January 12, 2023 10.30 am This story is over 10 months old

HMRC serve Scunthorpe United with winding-up petition

The club is in a sorry state on and off the pitch

The future of Scunthorpe United is looking increasingly uncertain following a winding-up petition issued to the club by HM Revenue and Customs.

Owner Peter Swann has been consistently trying to sell the National League club and despite a takeover appearing close to getting over the line in December, no confirmation has yet been made.

The club are struggling both on and off the pitch, sitting rock bottom of the National League after being relegated from the English Football League for the first time in 72 years last season.

HM Revenue and Customs has now issued a winding-up petition to the Iron over an alleged unpaid tax bill, which is the tip of the iceberg for Scunthorpe’s issues off the pitch.

A winding-up petition is where an unpaid creditor can request the courts to force a company into compulsory liquidation, and any creditor owed more than £750 can present this to the courts.

If left unchallenged, these petitions can often be the beginning of the end for a company, with assets frozen and winding-up orders issued if debts remain unpaid after the petition.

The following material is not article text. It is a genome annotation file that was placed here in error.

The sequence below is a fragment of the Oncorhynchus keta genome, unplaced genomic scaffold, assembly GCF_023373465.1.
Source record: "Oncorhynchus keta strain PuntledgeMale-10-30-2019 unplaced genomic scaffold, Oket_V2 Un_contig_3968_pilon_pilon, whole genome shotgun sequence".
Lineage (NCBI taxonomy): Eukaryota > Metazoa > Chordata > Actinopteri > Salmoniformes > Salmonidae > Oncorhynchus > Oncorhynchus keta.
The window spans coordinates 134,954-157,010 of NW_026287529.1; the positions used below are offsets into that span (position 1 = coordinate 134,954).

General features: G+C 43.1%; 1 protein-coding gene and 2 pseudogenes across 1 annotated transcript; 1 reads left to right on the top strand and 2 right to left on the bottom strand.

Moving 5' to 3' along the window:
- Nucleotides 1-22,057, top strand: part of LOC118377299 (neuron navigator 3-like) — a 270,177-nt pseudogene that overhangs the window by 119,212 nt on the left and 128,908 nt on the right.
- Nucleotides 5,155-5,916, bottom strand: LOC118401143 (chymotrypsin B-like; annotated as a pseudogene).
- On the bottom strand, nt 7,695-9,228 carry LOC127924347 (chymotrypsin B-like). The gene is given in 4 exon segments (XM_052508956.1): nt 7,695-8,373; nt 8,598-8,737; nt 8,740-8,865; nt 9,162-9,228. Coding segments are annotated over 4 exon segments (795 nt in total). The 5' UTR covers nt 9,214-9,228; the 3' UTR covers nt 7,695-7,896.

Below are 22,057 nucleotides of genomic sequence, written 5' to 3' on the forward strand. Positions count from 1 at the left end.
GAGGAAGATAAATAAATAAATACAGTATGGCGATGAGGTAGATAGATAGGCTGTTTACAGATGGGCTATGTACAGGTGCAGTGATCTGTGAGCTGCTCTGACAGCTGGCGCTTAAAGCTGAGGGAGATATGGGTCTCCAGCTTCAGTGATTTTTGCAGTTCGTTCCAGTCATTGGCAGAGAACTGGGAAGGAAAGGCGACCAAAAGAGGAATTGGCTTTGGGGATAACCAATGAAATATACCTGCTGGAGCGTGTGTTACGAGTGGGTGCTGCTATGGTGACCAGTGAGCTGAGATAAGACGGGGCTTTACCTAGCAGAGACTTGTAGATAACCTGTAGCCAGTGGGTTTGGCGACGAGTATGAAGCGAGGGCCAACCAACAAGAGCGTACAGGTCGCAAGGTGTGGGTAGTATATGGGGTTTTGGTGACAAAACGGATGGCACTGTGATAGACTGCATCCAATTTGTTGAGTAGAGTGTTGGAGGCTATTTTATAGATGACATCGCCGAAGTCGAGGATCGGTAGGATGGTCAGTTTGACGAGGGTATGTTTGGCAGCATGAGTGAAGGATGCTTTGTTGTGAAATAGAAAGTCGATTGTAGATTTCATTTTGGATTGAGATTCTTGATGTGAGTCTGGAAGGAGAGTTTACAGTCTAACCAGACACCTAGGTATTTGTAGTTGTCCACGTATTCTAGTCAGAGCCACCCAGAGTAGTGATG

A corporate restructuring specialist has been appointed to help the club find a buyer, and Scunthorpe MP Holly Mumby-Croft has said she will be working to help find a resolution to this saga.

Peter Swann was Scunthorpe chairman since 2013, but that has now come to an end. | Photo: Scunthorpe United FC

Peter Swann is currently embroiled in legal proceedings against Apollo Bookmakers Limited in the High Court, with published documents suggesting that Swann wagered an estimated £20 million on various events over a three-year period.

The Scunthorpe United owner was quick to respond to the publishing of these court documents on social media, saying the events within the dispute took place were “entirely and categorically unconnected with the finances of Scunthorpe United Football Club and/or the companies which are involved in the running of the football club.”

Swann continued: “Monies which I gambled on various sports (I did not gamble on football) were all my own personal money, and the proceedings were brought because I felt (and still feel) that I needed to take an important stand against a company that I believe exploited and took advantage of me, during a very difficult time in my life.

“Consequently, I will continue to take that stand and prosecute these proceedings accordingly. I ask that the proceedings be respected whilst they are ongoing and being dealt with via the Court.”

The future of the club is anybody’s guess, but for now matters will turn to Saturday, January 14 and a league match at home to Woking, with the Iron looking to move off the foot of England’s fifth tier.

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